BY: OMAR TOMLINSON
KINGSTON, (JIS): Wednesday, July 06, 2005 - With the hurricane season lasting until the end of November, and the threat of other natural disasters being a distinct possibility, preparedness is an essential habit that all persons should adopt.
Besides ensuring the safety of one's self and family as well as securing property from possible damage, proper storage of food in a disaster is an equally important method of disaster preparation that all Jamaicans are encouraged to practise.
Nutrition consultant, Dr. Heather Little-White, tells JIS News that proper storage and preparation of food are indeed, two critical things Jamaicans need to be cognisant of, should natural disasters of any kind strike.
In situations where persons have received due warning that a disaster, such as a hurricane, is imminent, the first thing they need to do, she says, is to check what supplies they have stored in the kitchen cupboards at home. She explains that this checking is necessary as it gives persons a general idea of what foods they already have, and of course, what they will require.
Dr. Little-White points out that in terms of items stored in the refrigerator, it is advisable that such items be used, given that the loss of electricity is likely in disasters.
"Try to use up what's in the refrigerator and make quick meals that can be used in a very short space of time," she suggests.
Among the options persons have to dispose of the food in a refrigerator in a meaningful fashion, is to start cooking what can be prepared, sharing the cooked food with family, neighbours, or even the homeless.
Having checked the cupboards, Dr. Little-White says that when persons make the trek to the supermarket or grocery shop to stock up on goods, their food purchases should ideally be non-perishable items that will not require refrigeration, based on the assumption that there will be an absence of electricity.
She recommends that purchases should include canned foods, such as sardines, corned beef, tuna and mackerel. Baked items like biscuit and bread can also be bought, as they "can stay longer", she says. Furthermore, select fruits, vegetables, and ground provisions can also be purchased given that some of them do not spoil easily, she adds.
The nutritionist points out that a fundamental consideration to be given when buying foods, is to "think of your own storage at home". One should strive to ensure that wherever the food is being stored at home is free from insect or rodent infestation.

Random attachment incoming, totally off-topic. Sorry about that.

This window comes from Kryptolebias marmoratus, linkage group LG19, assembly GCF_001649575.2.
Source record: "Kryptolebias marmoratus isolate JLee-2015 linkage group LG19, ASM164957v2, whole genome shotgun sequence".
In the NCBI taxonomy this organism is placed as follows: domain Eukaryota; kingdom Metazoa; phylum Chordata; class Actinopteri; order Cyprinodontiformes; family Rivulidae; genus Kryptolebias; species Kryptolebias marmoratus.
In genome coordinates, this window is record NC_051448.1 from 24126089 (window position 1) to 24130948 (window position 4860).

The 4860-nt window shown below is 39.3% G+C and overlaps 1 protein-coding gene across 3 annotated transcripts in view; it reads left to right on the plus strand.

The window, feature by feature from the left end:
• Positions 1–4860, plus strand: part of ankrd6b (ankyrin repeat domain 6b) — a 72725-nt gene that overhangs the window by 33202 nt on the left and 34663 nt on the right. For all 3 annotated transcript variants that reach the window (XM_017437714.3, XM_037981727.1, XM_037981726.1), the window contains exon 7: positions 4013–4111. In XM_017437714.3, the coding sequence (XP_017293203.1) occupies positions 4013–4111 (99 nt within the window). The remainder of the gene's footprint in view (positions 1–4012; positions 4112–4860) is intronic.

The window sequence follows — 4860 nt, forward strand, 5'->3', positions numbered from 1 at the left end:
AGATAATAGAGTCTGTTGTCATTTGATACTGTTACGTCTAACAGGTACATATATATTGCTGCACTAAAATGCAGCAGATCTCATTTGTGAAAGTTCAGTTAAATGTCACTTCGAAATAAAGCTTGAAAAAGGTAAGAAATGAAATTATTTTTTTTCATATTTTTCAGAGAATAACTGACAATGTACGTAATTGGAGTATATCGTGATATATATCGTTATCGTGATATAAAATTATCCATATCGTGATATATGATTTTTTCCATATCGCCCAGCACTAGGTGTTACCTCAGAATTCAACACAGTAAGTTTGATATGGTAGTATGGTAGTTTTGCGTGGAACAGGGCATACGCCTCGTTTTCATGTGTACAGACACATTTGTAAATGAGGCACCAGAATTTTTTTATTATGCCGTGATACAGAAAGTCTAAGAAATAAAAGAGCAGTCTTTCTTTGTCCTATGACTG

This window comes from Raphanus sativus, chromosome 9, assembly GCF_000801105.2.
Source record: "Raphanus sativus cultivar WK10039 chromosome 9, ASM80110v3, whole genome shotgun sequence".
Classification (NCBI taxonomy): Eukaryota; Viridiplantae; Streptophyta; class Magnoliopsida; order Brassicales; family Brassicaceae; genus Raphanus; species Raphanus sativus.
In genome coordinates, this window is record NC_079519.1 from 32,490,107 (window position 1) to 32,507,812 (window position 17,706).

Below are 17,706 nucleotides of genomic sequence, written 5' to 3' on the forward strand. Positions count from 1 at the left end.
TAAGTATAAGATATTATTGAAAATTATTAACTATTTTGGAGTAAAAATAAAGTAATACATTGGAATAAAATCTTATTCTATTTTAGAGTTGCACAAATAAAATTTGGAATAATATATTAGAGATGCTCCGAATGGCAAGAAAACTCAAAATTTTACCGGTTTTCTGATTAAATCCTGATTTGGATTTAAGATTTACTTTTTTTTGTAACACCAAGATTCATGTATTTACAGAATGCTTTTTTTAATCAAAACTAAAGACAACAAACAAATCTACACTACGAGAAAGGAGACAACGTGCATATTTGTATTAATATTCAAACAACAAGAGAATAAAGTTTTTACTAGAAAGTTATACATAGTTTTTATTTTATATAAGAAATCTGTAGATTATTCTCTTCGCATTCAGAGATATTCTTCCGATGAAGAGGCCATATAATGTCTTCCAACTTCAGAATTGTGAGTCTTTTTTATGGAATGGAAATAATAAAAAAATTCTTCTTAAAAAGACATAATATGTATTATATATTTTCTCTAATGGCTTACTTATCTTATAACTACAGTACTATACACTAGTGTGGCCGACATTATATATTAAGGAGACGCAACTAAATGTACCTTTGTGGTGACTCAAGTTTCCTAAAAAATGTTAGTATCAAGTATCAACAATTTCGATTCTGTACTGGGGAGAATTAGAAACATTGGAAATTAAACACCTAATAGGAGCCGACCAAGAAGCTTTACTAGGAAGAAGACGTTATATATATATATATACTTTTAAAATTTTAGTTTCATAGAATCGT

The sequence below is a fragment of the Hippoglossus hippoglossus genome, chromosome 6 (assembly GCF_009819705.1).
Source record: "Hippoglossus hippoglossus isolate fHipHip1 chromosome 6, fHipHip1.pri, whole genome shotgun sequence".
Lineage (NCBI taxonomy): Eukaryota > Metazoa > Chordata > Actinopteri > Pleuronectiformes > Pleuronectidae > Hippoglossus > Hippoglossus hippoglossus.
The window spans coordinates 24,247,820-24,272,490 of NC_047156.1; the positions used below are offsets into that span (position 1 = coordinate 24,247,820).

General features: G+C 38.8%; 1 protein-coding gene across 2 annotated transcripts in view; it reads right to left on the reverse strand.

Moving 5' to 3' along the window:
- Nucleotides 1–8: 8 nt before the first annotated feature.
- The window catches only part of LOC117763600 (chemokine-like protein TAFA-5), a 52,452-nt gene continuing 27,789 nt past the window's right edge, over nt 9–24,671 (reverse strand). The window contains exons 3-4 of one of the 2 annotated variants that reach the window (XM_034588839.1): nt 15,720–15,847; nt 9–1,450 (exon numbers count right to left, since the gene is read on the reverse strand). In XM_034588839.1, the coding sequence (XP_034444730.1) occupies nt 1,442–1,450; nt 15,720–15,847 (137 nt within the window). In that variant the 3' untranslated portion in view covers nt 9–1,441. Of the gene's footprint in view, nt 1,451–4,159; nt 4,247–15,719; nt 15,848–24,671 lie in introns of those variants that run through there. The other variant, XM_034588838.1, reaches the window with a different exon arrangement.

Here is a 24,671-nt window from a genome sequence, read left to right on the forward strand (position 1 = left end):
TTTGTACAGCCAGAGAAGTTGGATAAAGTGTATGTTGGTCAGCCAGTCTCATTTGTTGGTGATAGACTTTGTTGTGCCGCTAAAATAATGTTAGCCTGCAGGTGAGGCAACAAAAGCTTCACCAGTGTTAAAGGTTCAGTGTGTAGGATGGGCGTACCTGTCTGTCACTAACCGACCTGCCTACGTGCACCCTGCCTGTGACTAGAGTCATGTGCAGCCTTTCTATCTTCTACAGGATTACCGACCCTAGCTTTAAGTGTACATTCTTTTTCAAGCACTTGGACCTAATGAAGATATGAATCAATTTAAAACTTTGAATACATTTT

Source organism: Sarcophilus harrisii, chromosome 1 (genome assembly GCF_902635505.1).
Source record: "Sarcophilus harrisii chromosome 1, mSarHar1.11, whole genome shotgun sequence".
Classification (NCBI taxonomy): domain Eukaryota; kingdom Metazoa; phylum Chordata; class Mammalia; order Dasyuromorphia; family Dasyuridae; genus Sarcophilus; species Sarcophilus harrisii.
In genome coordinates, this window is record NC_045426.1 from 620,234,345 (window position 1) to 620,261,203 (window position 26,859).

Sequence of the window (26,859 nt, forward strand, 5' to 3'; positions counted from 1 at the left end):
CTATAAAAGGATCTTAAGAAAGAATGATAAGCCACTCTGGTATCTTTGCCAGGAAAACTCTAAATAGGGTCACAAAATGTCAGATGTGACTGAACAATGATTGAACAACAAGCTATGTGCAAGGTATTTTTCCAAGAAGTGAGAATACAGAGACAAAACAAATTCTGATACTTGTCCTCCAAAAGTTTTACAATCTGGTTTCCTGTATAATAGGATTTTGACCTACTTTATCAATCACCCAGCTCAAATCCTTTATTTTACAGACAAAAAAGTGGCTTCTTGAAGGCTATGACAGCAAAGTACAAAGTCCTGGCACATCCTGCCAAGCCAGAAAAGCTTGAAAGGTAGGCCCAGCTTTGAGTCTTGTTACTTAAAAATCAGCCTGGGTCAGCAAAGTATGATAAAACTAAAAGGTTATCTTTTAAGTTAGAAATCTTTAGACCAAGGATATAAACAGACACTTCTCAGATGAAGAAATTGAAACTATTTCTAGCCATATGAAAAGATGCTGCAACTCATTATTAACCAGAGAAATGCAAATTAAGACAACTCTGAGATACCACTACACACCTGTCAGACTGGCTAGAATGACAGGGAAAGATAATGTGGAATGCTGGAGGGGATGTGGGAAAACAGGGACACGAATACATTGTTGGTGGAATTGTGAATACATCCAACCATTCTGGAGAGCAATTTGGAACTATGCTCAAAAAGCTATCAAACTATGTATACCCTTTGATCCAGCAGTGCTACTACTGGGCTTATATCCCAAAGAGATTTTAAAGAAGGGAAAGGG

She says it is ill advised to purchase meats when disasters have occurred, as it is a ripe opportunity for unscrupulous merchants to sell bad meat. The nutritionist cautions that following disasters like hurricanes, persons should buy only from reputable merchants, as cheap and unsafe goods can be sold to unsuspecting customers.
Shifting focus to the meals persons would be preparing following a disaster, albeit from canned foods, Dr. Little-White says although the foods are canned, this should not prevent people from using their creativity to make interesting meals.
"For example, if you are using corned beef, there are various recipes one can make. You can make a corned beef salad, corned beef fried rice, a corned beef mix, although it is not baked, you can combine ground provisions with the corned beef," the nutritionist suggests.
She points out that meals prepared in a variety of ways would interrupt the routine of having to cook a product in similar fashion, noting that if meals are cooked in the same way, "after a while monotony sets in".
One-pot meals, she continues, are also ideal in post-disaster scenarios, "at this time, you can throw everything in and really just leave them to simmer". One-pot meals refer to such dishes as soups and stews.
Given that after a disaster, access to a staple utility such as water is often not immediately available from the taps in many households, Dr. Little-White says that where possible, persons should store ample amounts of water in advance.
If one has stored the precious commodity, the nutritionist says it is critical that persons boil water to wash foods and vegetables, or to drink. "So you have to boil, boil and boil", she emphasises.
She also points out that regardless of where the water comes from, its source could be contaminated, and as such, water should be boiled until normality returned.
A checklist of things-to-do, before and after, can also assist persons to better prepare for a disaster, and tend to their food needs.
"Before, you need to store some water. You need to have a 'just-in-case' supply of convenience foods, so maybe tins of corned beef, sardines, and so on. You need to have an alternate supply of cooking, if you have electricity, think about gas; if you have gas, think about coal," Dr. Heather Little-White says.
She stresses that persons should also prepare a family plan in terms of who will assume responsibility for the preparation of foods, if there are elderly, diabetic or hypertensive relatives living at home.
Following the disaster, she says persons should take stock of what has happened. One must address such questions as: "Where do I go?" "What do I have in my refrigerator and how am I going to get rid of it?" "What am I going to give away?" and, "What am I going to cook?"
If there is a lack of electricity and water, the nutritionist says one should have formulated a plan as to how he or she is going to operate in those circumstances.